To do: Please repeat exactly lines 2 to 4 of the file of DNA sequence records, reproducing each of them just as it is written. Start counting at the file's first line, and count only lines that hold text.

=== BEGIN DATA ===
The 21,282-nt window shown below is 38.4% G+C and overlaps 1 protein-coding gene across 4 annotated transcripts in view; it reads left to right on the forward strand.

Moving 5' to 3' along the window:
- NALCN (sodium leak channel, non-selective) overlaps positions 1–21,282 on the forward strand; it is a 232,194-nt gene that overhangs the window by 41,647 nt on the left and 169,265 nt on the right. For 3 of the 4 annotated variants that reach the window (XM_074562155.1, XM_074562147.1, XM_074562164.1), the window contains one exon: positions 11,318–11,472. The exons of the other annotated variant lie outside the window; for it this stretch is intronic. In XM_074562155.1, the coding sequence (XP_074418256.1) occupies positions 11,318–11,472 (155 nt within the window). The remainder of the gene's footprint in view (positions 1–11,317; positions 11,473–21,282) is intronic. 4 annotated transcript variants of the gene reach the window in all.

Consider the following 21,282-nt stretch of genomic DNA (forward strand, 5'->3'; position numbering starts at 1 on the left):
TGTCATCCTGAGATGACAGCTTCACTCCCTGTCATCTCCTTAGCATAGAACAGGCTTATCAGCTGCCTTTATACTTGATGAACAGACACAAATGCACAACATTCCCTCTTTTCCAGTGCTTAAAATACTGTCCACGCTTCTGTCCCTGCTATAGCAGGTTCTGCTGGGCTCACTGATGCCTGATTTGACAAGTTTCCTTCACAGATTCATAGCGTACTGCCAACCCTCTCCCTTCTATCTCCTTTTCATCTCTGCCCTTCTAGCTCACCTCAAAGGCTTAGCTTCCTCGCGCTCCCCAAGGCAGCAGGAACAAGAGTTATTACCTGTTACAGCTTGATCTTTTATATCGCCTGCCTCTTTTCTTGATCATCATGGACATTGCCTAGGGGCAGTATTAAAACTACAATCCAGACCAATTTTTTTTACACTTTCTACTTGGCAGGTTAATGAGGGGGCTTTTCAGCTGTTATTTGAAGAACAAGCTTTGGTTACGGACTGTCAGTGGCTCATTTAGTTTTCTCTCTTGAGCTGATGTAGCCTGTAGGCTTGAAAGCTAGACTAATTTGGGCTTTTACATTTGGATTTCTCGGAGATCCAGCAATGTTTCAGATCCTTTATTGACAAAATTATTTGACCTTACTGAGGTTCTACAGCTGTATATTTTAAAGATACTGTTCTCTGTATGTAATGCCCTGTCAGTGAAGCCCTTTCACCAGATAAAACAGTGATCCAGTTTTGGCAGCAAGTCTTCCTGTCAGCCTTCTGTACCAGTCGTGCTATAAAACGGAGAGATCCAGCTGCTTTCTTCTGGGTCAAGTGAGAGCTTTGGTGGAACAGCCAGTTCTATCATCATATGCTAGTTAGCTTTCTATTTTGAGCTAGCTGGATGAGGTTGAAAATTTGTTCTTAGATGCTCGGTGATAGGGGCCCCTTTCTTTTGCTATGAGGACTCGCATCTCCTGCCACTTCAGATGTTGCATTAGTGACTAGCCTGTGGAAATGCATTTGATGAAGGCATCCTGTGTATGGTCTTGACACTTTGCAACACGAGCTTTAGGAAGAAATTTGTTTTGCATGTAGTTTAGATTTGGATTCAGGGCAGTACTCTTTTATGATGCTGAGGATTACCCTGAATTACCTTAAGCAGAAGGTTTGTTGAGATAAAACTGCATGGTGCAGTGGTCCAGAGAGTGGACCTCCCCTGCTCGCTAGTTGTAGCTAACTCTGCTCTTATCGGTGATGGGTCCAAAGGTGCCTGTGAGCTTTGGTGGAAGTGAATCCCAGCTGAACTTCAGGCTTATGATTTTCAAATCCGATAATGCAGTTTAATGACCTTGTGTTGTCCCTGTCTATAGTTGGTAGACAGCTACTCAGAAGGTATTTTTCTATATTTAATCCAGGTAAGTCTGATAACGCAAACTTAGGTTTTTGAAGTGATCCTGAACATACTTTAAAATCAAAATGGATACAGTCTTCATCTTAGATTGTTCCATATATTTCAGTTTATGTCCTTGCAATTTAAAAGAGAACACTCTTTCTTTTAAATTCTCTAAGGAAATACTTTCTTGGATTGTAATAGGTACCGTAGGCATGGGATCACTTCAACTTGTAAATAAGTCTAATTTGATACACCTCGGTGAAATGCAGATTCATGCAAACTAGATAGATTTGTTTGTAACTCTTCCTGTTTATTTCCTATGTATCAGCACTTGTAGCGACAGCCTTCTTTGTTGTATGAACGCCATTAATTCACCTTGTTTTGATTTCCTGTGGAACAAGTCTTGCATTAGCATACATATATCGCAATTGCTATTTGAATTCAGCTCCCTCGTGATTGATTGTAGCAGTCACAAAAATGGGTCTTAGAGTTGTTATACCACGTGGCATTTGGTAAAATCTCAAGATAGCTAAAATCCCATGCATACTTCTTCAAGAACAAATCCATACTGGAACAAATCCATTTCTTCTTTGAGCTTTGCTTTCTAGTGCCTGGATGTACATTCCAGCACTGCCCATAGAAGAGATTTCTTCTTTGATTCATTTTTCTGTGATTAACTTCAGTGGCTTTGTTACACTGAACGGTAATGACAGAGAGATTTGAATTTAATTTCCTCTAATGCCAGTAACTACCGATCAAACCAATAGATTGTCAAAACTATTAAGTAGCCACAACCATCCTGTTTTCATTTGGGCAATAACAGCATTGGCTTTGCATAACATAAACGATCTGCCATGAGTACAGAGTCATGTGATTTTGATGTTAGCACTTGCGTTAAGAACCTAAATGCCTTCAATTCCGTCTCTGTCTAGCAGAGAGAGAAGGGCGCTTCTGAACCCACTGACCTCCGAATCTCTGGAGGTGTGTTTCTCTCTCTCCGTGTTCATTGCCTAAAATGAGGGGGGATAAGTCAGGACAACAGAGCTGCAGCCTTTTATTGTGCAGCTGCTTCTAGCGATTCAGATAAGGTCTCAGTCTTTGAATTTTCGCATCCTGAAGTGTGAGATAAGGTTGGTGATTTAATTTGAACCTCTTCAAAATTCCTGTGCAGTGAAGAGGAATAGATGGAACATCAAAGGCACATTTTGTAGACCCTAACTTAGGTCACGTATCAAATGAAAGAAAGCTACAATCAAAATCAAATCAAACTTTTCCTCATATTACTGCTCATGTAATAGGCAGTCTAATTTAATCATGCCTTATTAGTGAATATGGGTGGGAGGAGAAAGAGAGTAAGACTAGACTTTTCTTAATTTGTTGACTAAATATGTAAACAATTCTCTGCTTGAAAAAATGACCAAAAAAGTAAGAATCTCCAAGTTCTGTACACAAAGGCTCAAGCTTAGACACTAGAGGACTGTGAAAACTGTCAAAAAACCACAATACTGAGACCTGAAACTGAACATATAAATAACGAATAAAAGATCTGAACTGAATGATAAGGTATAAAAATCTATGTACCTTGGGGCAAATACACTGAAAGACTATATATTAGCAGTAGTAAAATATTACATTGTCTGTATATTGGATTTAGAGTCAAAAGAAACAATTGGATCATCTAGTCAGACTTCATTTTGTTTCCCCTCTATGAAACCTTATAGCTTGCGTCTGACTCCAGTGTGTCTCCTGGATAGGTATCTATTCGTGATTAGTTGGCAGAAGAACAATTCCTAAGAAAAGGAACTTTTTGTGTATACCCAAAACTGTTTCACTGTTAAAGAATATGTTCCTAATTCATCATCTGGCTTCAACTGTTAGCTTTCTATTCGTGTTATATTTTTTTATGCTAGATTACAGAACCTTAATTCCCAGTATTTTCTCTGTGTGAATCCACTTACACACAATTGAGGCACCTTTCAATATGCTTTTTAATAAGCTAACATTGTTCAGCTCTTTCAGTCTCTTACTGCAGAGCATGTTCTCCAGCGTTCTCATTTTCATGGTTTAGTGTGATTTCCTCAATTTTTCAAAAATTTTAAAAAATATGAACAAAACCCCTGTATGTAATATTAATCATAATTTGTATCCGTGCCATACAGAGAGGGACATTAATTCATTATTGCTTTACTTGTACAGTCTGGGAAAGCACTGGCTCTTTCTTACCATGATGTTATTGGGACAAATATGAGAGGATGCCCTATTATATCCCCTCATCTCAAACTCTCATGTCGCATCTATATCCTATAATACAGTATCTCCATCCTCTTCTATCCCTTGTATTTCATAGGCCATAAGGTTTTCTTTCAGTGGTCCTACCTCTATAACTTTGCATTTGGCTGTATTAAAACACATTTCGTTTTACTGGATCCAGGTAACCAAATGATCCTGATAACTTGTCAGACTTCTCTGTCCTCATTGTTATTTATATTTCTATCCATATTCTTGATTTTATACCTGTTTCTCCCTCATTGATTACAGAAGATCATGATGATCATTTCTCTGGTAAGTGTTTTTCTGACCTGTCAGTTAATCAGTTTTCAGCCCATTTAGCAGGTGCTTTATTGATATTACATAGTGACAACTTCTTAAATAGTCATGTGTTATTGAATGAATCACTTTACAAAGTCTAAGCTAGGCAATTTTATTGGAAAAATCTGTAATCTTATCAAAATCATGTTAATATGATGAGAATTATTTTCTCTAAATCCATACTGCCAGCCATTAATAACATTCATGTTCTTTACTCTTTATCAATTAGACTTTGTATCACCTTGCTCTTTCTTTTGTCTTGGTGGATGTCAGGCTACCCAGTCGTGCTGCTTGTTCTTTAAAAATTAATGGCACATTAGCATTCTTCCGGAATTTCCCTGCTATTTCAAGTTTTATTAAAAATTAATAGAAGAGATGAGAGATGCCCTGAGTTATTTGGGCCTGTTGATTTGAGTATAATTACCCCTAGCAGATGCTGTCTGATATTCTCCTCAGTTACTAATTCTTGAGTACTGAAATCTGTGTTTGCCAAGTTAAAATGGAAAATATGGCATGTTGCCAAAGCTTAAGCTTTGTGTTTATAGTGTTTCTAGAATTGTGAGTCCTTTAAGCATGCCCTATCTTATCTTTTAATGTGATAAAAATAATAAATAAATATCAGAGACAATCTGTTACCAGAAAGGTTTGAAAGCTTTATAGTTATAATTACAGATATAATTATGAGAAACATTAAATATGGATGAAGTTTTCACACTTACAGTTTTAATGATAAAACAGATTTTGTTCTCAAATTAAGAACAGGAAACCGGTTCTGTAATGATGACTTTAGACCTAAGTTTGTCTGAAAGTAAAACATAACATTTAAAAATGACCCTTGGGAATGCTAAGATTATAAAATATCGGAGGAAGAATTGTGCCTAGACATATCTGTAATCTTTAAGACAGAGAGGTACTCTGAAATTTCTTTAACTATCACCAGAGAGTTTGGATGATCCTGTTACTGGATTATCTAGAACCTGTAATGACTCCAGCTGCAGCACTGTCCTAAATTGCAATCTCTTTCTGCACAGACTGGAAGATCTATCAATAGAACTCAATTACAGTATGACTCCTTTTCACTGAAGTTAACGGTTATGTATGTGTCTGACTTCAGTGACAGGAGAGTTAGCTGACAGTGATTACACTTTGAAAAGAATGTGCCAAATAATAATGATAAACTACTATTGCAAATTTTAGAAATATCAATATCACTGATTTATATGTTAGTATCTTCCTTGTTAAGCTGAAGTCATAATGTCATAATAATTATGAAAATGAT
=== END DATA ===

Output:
Moving 5' to 3' along the window:
- NALCN (sodium leak channel, non-selective) overlaps positions 1–21,282 on the forward strand; it is a 232,194-nt gene that overhangs the window by 41,647 nt on the left and 169,265 nt on the right. For 3 of the 4 annotated variants that reach the window (XM_074562155.1, XM_074562147.1, XM_074562164.1), the window contains one exon: positions 11,318–11,472. The exons of the other annotated variant lie outside the window; for it this stretch is intronic. In XM_074562155.1, the coding sequence (XP_074418256.1) occupies positions 11,318–11,472 (155 nt within the window). The remainder of the gene's footprint in view (positions 1–11,317; positions 11,473–21,282) is intronic. 4 annotated transcript variants of the gene reach the window in all.

Consider the following 21,282-nt stretch of genomic DNA (forward strand, 5'->3'; position numbering starts at 1 on the left):